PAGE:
The annual award show honoring the accomplishments of Black women was a highlight of 2017, but who in the hell invited Tyrese?
By McKensie Mack
I’m a comedian. A lot of people think the job of a comedian is to make people laugh. But it isn’t, the job of the comedian is to build a mirror between people and society. All kinds of things happen when we look in mirrors, chile. Sometimes we look in the mirror and we laugh cause we see we look a mess. Other times we look in the mirror and we cry cause we remember we ain’t got no money in our pockets.
That happened to me just yesterday. Last week, I went on Twitter to post a mirror in the form of a skit about the singer and actor Tyrese Gibson that I had made. I had no idea that Tyrese was performing that night on Black Girls Rock. But when I found out I thought: Tyrese? At Black Girls Rock? He betta be there to wash some Black Girls Rock dishes.
But he wasn’t. He was there performing and stood on stage with the ambassador for Black self love and self-acceptance India Arie of all people. Now, why was I so surprised? It’s because Tyrese has made a habit of degrading Black women on TV and the internet. For example here’s an I’m ashy and hateful list of three things Tyrese den did:
- He said that women are sexually assaulted because of the energy they put out into the world.
- He posted photo to Instagram inviting men only to give women advice on relationships.
- He shared a message nobody wanted for ‘promiscuous women’ on national television again, presumably telling Black women, since it was on motherf***** BET, that they needed to stop sleeping with so many men if they really want to find happiness in their lives.
Tyrese is the kind of ashy person who has made hundreds of thousands of dollars off of music about sex with women but then somehow is the self-appointed sheriff of the who black women shouldn’t be f****ing police. So why? If Black Girls Rock is really an annual event dedicated to the love of Black girls and the love Black girls have for themselves, why would Tyrese, an ambassador for Black girls not loving themselves, be invited to perform?
It’s because deep down we don’t really believe that title. Not fully. Because if we did we wouldn’t invite the Tyreses of the world into our living rooms. To bring a person like that, who has continued to show hate towards Black women, to the world’s stage is to say to Black girls and Black women everywhere: ‘hey you know I know this person has degraded you many a time, but I kinda like them so I’m going to put them ahead of your safety. Because you don’t matter.”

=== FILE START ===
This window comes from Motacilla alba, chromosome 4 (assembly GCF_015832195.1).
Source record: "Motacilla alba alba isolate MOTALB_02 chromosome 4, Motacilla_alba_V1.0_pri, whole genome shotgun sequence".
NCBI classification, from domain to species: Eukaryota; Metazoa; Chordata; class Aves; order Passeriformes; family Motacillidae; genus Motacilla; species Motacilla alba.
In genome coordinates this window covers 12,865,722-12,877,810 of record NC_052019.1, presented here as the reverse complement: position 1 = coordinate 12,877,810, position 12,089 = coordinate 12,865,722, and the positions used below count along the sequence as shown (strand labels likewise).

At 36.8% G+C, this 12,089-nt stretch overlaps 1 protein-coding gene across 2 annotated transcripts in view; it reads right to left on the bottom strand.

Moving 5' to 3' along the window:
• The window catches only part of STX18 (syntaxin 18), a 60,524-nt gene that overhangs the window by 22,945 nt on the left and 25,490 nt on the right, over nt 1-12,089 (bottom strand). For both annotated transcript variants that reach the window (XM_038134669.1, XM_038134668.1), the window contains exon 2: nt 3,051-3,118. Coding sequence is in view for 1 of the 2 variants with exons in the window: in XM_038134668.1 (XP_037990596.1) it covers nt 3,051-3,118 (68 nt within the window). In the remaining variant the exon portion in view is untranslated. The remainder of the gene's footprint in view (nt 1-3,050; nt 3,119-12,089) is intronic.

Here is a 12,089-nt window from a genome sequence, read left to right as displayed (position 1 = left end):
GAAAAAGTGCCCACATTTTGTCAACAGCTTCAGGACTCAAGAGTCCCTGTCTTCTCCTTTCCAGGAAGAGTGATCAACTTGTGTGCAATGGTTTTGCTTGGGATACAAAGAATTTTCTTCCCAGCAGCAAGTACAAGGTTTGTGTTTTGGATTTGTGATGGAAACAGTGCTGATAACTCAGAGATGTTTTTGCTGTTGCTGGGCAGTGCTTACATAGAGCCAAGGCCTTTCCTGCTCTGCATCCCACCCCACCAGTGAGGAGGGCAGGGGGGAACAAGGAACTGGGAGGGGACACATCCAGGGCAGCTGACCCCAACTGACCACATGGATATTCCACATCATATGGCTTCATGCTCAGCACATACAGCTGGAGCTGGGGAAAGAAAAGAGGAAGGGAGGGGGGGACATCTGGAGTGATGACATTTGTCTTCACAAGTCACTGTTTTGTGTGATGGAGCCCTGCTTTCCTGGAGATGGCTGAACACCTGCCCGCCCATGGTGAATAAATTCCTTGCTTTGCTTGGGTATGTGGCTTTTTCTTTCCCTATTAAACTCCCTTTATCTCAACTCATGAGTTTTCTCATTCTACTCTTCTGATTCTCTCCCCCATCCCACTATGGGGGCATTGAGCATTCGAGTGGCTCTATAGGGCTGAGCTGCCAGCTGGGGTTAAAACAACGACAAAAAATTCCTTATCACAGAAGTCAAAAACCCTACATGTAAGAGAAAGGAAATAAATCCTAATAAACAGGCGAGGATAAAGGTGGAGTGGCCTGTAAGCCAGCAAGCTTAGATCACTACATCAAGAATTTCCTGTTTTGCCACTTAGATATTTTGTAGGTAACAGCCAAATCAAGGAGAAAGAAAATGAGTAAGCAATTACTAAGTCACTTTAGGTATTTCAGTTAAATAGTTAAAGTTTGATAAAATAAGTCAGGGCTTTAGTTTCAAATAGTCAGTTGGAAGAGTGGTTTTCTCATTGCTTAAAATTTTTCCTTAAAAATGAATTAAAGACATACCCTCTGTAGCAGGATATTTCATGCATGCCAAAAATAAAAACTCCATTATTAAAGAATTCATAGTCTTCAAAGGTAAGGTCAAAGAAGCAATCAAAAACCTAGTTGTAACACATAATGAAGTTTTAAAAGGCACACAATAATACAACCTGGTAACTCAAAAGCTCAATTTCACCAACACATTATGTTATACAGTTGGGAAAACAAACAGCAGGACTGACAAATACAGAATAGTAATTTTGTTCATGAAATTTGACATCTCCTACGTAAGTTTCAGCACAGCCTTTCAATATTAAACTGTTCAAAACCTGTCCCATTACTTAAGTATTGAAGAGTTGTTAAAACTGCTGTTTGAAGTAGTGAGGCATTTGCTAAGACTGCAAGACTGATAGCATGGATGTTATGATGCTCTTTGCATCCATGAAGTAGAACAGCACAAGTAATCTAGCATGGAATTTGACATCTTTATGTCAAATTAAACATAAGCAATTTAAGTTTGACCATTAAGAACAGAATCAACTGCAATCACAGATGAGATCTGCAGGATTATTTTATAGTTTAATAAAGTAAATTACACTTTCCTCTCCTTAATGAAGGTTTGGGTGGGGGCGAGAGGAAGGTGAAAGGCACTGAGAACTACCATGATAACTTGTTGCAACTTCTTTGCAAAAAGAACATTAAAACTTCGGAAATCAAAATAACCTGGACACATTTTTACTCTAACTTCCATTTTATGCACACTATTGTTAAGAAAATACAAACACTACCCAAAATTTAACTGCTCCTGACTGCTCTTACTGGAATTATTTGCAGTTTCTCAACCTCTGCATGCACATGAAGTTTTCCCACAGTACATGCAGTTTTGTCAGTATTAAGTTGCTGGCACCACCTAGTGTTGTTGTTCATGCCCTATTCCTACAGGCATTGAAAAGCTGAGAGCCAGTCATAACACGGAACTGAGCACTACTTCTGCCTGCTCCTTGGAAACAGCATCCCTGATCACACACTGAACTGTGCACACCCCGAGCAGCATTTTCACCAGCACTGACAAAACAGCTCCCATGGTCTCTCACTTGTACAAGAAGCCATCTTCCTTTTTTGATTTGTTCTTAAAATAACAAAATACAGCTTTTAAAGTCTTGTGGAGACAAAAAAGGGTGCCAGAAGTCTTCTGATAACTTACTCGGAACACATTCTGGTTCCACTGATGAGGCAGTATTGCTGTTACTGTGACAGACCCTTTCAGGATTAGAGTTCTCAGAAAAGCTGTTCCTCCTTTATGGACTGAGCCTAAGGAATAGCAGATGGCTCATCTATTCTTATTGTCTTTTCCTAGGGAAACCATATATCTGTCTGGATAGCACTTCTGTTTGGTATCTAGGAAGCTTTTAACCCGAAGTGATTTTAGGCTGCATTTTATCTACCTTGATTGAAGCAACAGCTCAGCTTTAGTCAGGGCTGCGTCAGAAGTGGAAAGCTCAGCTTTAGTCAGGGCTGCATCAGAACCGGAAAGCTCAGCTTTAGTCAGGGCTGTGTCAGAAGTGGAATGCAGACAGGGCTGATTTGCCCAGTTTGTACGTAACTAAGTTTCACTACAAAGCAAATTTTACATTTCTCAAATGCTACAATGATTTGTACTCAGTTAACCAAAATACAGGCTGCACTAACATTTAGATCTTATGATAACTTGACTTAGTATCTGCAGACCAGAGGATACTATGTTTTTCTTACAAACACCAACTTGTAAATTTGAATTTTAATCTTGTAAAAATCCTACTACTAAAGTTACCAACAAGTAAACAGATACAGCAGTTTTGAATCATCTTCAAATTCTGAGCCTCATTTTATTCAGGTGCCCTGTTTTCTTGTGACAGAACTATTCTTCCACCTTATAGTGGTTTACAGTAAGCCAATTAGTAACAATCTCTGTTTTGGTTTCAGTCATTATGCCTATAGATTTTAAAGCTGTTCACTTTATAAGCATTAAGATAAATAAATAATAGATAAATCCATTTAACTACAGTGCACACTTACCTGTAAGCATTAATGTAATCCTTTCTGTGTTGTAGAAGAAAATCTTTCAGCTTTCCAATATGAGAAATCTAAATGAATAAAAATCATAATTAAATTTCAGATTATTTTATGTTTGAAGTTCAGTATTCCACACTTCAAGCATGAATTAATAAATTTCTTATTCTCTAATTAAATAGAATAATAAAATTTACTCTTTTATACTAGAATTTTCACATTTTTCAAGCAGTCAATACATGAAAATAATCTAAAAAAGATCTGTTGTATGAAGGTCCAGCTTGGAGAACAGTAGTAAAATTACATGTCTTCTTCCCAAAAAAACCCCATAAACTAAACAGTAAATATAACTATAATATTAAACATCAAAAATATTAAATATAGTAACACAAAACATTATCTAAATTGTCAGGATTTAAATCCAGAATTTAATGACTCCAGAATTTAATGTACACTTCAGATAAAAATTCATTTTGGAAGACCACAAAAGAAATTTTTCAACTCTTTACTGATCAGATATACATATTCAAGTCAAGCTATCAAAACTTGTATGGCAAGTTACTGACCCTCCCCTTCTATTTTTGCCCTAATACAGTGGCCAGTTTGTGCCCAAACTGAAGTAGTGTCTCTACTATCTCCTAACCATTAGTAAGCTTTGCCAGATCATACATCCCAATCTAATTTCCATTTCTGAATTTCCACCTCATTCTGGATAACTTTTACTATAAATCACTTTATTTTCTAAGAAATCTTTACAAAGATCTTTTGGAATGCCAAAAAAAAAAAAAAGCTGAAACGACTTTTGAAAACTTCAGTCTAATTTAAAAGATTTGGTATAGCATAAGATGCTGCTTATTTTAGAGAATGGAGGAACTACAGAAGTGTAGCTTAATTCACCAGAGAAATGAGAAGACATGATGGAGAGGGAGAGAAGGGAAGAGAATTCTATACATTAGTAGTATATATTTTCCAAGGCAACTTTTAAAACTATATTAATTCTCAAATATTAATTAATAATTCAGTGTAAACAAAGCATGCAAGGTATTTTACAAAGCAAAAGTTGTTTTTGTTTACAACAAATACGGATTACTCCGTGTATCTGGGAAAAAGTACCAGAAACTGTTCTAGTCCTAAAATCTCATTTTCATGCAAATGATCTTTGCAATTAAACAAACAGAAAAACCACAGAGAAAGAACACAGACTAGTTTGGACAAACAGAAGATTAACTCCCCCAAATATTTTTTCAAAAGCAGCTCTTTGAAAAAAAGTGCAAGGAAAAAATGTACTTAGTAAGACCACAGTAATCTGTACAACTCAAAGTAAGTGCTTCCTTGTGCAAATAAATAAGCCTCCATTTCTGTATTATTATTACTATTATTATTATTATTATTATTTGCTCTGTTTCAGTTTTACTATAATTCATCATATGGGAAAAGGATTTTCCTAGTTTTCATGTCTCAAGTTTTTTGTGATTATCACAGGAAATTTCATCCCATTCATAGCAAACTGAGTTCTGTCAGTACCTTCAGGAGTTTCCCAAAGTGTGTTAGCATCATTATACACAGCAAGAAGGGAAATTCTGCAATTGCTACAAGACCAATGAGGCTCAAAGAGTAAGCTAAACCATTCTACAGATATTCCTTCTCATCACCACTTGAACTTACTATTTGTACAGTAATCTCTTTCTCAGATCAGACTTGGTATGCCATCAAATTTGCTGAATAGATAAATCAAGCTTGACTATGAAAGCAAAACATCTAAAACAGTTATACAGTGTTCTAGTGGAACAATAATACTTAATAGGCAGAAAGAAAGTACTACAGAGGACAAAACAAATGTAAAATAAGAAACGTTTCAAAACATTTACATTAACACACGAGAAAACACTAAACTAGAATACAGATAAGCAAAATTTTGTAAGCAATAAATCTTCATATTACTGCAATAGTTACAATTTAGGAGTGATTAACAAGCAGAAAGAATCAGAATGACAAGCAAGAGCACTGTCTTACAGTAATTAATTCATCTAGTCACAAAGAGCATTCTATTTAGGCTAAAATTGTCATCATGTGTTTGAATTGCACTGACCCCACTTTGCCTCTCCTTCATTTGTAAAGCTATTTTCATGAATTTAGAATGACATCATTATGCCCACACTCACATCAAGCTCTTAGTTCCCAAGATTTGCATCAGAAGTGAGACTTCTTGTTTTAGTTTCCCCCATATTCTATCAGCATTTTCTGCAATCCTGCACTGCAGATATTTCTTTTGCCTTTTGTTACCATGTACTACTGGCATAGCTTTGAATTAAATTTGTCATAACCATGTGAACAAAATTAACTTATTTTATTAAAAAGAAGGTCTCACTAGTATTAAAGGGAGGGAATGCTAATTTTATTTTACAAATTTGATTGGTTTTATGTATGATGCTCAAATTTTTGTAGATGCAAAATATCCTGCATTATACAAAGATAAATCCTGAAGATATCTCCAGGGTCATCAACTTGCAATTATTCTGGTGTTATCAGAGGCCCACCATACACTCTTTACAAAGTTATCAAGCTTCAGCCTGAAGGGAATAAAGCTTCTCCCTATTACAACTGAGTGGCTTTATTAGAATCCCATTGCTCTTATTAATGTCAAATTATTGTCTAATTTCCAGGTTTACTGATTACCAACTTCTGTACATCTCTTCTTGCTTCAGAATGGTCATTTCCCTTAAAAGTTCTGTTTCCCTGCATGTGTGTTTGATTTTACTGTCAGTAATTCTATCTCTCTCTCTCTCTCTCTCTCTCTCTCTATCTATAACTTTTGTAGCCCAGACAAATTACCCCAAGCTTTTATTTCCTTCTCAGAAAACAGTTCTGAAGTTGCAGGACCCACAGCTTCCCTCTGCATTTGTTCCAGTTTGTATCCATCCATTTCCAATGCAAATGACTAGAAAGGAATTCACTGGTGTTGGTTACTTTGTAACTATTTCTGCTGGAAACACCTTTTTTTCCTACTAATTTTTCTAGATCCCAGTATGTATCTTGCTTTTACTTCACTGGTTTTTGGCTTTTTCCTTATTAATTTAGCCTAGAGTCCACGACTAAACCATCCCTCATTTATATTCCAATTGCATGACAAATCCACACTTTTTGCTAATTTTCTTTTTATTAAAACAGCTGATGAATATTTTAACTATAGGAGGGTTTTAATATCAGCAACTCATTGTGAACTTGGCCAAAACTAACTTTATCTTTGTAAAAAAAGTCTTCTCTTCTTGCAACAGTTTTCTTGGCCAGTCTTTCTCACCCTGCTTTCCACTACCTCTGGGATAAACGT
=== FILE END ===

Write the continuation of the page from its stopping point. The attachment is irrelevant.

That response is what Black girls and Black women deal with every day.
Black women are three times as likely to experience domestic partner violence. 60% of Black women experience sexual assault before the age of 18. For years, Black women had been calling out R.Kelly. People did nothing. It was just a joke because everybody knows sexual assault towards Black women is hilarious af.
As Black women, we are taught to put everyone before ourselves, abusers included. When I was a kid I watched as every woman in my family put an abuser ahead of herself and ahead of her children. And some folks may cringe at the use of the word abuser when we’re talking about the things a Black man has said about Black women, but to degrade the humanity of a human being in word or action is abuse.
Related: DEATH TO “RIDE OR DIE” TROPE: WHY IT’S TIME FOR US TO ABANDON AN UNHEALTHY MODEL OF BLACK LOVE
Saying that a Black woman should have less autonomy over her own damn body can kill the spirit of a person and it does. Maybe they won’t be physically bruised on their faces or on their bodies, but they can and are harmed internally — just like when we, as Black or brown people, experience racism. What some folks call micro-aggressions, what I call white-aggressions, it chips at the identity and the humanity of Black folks every f***ing day. We take them seriously.
But when it comes to Black women, we see them as being so resilient. In our minds, they’re not like white women who deserve help and safety and aid. In our minds, they can handle it themselves. But Black women are only human. We can only do so much as individual people to survive and to find success (however we may define that for ourselves). At the end of the day, it’s a question of values.
If we truly believe that Black girls rock and if we truly believe that Black lives matter, then we will not continue to invite people into our spaces and onto our stages who have shown again and again that they do not believe these things to be true.
Black girls can’t rock if they are not free. And Black lives can’t matter if we do not stand to protect the mental, physical and emotional safety of Black girls and Black women everywhere, whether they sit with us in our living rooms or watch us as we speak on their television sets. It’s time to break the legacy of being Black, girl, and silent. Also, India Arie what in the hell what you were thinking?